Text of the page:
Somatostatin Maintains Permeability and Integrity of Blood-Brain Barrier in β-Amyloid Induced Toxicity
This week we profile a recent publication in Biotechnology and Bioengineering from
Dr. Ujendra Kumar at the University of British Columbia.
Can you provide a brief overview of the research focus in your lab?
The Kumar laboratory studies Somatostatin receptors in neurodegenerative diseases to understand the basic molecular mechanism and signaling pathways associated with neuronal loss. The main focus of the study is to determine the effect of somatostatin on the structure, function and regulation of the blood-brain barrier (BBB) and neurogenesis in experimental modesl of neurodegenerative diseases. Additionally, the second main aspect of research in the lab is to study the functional consequences of interaction between GPCRs, including Somatostatin, Dopamine, Opioid and Cannabinoid receptors.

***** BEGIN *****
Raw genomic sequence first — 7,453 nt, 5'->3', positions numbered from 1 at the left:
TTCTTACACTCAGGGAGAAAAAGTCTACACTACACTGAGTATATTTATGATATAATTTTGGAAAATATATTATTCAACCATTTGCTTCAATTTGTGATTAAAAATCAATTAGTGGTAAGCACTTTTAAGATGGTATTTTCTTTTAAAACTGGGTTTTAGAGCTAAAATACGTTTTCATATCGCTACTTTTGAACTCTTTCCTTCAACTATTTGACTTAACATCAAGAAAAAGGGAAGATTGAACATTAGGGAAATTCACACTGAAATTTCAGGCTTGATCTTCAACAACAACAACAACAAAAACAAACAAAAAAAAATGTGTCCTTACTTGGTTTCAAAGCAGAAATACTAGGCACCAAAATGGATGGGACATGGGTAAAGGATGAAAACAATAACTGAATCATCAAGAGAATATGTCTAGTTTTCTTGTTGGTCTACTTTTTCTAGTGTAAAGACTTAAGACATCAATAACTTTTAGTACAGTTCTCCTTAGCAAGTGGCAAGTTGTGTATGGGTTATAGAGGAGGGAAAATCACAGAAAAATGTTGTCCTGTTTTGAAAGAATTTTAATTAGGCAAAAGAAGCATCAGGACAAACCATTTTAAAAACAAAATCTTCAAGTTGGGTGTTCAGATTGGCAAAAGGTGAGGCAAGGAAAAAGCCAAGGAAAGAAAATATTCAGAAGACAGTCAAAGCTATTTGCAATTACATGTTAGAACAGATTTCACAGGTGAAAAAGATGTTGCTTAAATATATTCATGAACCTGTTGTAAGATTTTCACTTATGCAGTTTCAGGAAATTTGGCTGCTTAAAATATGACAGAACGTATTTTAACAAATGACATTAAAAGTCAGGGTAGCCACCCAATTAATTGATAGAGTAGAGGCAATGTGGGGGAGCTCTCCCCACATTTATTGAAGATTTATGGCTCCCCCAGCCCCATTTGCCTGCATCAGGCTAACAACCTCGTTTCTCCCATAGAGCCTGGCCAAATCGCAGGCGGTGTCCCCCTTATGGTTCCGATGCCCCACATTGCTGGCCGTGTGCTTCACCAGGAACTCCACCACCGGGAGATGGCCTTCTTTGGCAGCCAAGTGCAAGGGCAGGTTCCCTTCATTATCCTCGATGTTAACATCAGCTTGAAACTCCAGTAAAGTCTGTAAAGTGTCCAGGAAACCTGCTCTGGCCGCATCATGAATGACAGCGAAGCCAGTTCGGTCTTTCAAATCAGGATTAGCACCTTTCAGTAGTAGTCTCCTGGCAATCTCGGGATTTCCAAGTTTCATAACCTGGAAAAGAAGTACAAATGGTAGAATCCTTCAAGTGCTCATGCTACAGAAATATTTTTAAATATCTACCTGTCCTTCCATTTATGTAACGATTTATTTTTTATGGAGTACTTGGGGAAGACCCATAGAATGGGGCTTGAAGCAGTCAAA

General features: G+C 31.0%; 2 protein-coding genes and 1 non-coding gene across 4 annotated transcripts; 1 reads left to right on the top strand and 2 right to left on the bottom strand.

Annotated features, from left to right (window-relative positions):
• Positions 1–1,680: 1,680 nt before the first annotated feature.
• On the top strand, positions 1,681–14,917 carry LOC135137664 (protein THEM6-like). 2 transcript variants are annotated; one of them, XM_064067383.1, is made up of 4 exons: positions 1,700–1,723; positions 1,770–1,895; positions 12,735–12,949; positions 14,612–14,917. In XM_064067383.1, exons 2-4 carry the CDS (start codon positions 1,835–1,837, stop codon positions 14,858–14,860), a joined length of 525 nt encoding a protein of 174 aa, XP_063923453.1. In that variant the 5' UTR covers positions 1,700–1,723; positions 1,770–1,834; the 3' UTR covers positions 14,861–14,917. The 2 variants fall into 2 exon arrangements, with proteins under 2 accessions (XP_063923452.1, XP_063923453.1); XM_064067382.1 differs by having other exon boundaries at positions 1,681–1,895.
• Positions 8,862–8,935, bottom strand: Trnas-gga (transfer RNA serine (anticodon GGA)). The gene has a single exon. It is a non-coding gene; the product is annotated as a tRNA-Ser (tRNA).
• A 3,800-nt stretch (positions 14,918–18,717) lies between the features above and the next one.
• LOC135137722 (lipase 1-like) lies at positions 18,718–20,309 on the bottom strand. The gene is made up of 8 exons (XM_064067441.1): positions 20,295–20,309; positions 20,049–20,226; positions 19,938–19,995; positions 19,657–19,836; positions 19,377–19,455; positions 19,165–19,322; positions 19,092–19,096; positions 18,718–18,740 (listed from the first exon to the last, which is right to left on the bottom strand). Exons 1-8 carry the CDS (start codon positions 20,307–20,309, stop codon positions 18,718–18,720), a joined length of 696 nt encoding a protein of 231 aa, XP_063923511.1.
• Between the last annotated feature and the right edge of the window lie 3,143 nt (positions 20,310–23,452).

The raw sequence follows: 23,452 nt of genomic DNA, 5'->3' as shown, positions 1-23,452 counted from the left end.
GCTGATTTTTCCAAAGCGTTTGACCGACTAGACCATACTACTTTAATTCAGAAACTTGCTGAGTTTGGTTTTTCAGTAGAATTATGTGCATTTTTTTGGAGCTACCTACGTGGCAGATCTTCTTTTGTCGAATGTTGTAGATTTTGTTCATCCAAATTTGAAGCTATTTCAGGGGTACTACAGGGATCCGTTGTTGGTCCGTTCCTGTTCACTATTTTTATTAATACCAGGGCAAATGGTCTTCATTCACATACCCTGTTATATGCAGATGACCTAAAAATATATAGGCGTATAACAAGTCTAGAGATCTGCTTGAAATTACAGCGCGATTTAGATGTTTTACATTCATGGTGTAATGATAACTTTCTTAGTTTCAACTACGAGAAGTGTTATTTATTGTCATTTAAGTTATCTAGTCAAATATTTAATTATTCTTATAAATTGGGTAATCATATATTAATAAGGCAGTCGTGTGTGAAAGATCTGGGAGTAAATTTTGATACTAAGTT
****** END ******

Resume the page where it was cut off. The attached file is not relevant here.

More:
What is the significance of the findings in your publication?
Results presented in the study delineate the protective role of somatostatin against beta-amylod induced toxicity in BBB function and integrity.
What are the next steps for this research?
Structural and functional studies of GPCRs, specifically on Somatostatin, Dopamine, Opioid and Cannabinoid receptors, are of significance in neurological diseases, cancer biology and addiction. With these observations on opioid and cannabinoid receptors, I want to focus my research on understanding the molecular mechanism in order to minimize the risk of drugs of abuse.
This research was funded by:
Research funding was provided by CIHR, NSERC, MSFHR and BC Yukon Breast cancer Foundation.